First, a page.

SSS12.6

Ecosystems, their abiotic and biotic compartments as well as their internal processes and interactions can be interpreted as the result of numerous evolutionary steps during system development. Understanding ecosystem development can be regarded, therefore, as crucial for understanding ecosystem functioning. This session will highlight research in this field within two parts.

The first part of this session is dedicated to experimental approaches to disentangle these complex processes and interactions of the Critical Zone. Well-known flagship sites in this sense are, e.g., Biosphere2 in the USA or Hydrohill in China. In addition, post-mining landscapes worldwide offer multiple opportunities for establishing artificial experimental sites for various purposes. Many experimental sites are based on hydrological catchments as integrative landscape units. Other large-scale experiments focus on selected parts of ecosystems which were modified or transplanted. This part of the session tries to create a global overview on large-scale landscape experiments on ecohydrological, pedological, biogeochemical or ecological processes within the Critical Zone.

The second part is related to the co-evolution of spatial patterns of vegetation, soils and landforms. These patterns are recognized as sources of valuable information that can be used to infer the state and function of ecosystems. Complex interactions and feedbacks between climate, soils and biotic factors are involved in the development of landform-soil-vegetation patterns, and play an important role on the stability of landscapes. In addition, large shifts in the organization of vegetation and soils are associated with land degradation, frequently involving large changes in the functioning of landscapes. This part of the session will focus on ecogeomorphological and ecohydrological aspects of landscapes, conservation of soil resources, and the restoration of ecosystem functions.

Invited talks will be given by Dr. Abad Chabbi (Director of Research at the French National Institute for Agricultural Research, INRA) on “Challenges, insights and perspectives associated with combining observation and experimentation research infrastructure“. Part two of the session is proud to announce the invited talk of Prof. Praveen Kumar (Lovell Professor of Civil and Environmental Engineering, University of Illinois, USA, Director of the US NSF Critical Zone Observatory for Intensively Managed Landscapes) on "Co-evolution of landscape and carbon profile through depth: understanding the interplay between transport and biochemical dynamics".

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Co-organized as BG1.60/GI4.14/GM5.11/HS11.4
Convener: Werner Gerwin | Co-conveners: Mariano Moreno de las Heras, Laura Meredith, Jin Lin, Patricia Saco, Jantiene Baartman, Jose Rodriguez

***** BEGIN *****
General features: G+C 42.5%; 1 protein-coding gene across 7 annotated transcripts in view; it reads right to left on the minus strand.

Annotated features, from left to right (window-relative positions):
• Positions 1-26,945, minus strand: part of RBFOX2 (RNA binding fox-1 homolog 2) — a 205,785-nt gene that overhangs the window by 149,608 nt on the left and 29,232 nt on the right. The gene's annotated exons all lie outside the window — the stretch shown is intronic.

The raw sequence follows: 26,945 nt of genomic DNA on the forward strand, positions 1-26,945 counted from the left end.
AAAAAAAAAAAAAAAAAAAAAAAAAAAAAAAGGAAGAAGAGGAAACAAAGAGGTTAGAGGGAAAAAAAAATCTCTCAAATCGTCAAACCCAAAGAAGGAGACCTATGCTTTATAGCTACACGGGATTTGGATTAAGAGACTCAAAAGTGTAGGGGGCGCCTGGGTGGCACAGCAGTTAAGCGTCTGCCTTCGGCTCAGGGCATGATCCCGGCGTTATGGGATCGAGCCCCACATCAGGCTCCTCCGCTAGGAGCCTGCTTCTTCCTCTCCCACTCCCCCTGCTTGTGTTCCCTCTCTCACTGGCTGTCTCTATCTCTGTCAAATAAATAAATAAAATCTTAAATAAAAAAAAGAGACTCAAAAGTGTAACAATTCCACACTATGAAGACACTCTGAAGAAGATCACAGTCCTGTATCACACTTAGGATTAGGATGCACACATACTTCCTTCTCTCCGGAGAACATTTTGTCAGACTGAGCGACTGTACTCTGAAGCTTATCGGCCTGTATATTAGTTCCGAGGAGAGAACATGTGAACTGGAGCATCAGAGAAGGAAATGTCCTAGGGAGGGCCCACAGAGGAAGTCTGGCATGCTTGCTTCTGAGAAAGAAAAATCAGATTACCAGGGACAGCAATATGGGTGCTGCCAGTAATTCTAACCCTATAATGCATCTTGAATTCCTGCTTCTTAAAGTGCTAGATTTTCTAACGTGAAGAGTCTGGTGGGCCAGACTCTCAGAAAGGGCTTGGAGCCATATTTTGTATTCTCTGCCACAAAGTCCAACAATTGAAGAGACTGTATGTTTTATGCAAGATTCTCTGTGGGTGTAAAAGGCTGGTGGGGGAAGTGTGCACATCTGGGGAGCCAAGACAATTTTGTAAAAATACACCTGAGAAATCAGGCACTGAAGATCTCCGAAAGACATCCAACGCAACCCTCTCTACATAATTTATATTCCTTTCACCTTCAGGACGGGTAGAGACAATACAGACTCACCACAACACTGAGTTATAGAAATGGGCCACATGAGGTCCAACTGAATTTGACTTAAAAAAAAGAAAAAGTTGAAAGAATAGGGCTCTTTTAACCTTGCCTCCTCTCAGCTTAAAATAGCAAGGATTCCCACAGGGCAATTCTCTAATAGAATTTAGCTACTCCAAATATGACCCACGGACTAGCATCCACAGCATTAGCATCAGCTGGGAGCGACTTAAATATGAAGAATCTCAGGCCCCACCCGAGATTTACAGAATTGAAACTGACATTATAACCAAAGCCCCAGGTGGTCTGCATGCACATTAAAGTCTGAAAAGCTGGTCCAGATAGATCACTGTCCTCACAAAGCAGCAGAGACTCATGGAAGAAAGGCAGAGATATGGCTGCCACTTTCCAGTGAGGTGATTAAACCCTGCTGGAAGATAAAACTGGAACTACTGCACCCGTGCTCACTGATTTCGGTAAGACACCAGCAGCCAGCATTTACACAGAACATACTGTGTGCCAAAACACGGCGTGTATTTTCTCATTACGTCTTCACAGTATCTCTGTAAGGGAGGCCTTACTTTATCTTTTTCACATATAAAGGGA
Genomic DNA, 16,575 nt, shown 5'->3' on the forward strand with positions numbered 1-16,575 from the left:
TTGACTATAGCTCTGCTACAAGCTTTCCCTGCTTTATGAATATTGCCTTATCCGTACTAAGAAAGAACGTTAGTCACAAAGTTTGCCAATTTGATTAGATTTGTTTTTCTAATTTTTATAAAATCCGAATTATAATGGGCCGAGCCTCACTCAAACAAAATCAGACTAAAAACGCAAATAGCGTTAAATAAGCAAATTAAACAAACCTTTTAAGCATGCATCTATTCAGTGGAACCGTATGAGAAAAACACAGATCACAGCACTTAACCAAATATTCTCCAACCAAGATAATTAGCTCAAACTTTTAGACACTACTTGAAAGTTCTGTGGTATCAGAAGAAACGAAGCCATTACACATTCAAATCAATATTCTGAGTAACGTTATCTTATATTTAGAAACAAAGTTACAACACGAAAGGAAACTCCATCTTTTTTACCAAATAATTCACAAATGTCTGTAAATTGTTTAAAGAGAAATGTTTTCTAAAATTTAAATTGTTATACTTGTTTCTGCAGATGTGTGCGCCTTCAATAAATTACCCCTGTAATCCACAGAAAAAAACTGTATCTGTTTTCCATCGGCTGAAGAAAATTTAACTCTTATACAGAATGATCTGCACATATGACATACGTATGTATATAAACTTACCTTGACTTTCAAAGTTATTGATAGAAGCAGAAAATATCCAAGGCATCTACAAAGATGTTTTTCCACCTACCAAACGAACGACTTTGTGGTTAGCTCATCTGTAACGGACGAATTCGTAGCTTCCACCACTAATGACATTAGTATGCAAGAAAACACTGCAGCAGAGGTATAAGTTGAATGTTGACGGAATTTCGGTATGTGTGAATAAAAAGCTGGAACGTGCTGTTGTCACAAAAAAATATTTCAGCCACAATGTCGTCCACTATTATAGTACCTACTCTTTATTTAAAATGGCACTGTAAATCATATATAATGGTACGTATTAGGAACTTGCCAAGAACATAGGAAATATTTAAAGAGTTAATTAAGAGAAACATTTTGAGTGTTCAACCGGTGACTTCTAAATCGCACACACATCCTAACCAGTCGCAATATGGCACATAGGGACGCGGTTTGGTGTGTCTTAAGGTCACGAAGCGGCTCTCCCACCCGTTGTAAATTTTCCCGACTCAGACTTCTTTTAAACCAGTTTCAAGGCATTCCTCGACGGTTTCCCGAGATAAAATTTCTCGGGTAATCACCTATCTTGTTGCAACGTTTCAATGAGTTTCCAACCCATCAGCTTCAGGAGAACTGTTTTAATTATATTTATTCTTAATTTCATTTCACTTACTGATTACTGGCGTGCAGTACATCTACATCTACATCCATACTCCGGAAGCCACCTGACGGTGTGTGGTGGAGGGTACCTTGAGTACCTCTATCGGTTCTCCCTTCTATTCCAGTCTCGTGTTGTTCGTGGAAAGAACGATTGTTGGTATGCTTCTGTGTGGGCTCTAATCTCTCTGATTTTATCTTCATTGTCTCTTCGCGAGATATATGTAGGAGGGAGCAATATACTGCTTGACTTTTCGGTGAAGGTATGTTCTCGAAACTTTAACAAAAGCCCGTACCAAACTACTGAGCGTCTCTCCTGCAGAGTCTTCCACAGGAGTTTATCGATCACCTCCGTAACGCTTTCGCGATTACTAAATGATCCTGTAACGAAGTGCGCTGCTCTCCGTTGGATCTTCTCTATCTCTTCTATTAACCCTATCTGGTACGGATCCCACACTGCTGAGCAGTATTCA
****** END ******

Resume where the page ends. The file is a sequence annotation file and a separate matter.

Orals
| Fri, 12 Apr, 10:45–12:30, 14:00–15:45, 16:15–18:00
 
Room G1
Posters
| Attendance Fri, 12 Apr, 08:30–10:15
 
Hall X1
Ecosystems, their abiotic and biotic compartments as well as their internal processes and interactions can be interpreted as the result of numerous evolutionary steps during system development. Understanding ecosystem development can be regarded, therefore, as crucial for understanding ecosystem functioning. This session will highlight research in this field within two parts.

The first part of this session is dedicated to experimental approaches to disentangle these complex processes and interactions of the Critical Zone. Well-known flagship sites in this sense are, e.g., Biosphere2 in the USA or Hydrohill in China. In addition, post-mining landscapes worldwide offer multiple opportunities for establishing artificial experimental sites for various purposes. Many experimental sites are based on hydrological catchments as integrative landscape units. Other large-scale experiments focus on selected parts of ecosystems which were modified or transplanted. This part of the session tries to create a global overview on large-scale landscape experiments on ecohydrological, pedological, biogeochemical or ecological processes within the Critical Zone.

The second part is related to the co-evolution of spatial patterns of vegetation, soils and landforms. These patterns are recognized as sources of valuable information that can be used to infer the state and function of ecosystems. Complex interactions and feedbacks between climate, soils and biotic factors are involved in the development of landform-soil-vegetation patterns, and play an important role on the stability of landscapes. In addition, large shifts in the organization of vegetation and soils are associated with land degradation, frequently involving large changes in the functioning of landscapes. This part of the session will focus on ecogeomorphological and ecohydrological aspects of landscapes, conservation of soil resources, and the restoration of ecosystem functions.

Invited talks will be given by Dr. Abad Chabbi (Director of Research at the French National Institute for Agricultural Research, INRA) on “Challenges, insights and perspectives associated with combining observation and experimentation research infrastructure“. Part two of the session is proud to announce the invited talk of Prof. Praveen Kumar (Lovell Professor of Civil and Environmental Engineering, University of Illinois, USA, Director of the US NSF Critical Zone Observatory for Intensively Managed Landscapes) on "Co-evolution of landscape and carbon profile through depth: understanding the interplay between transport and biochemical dynamics".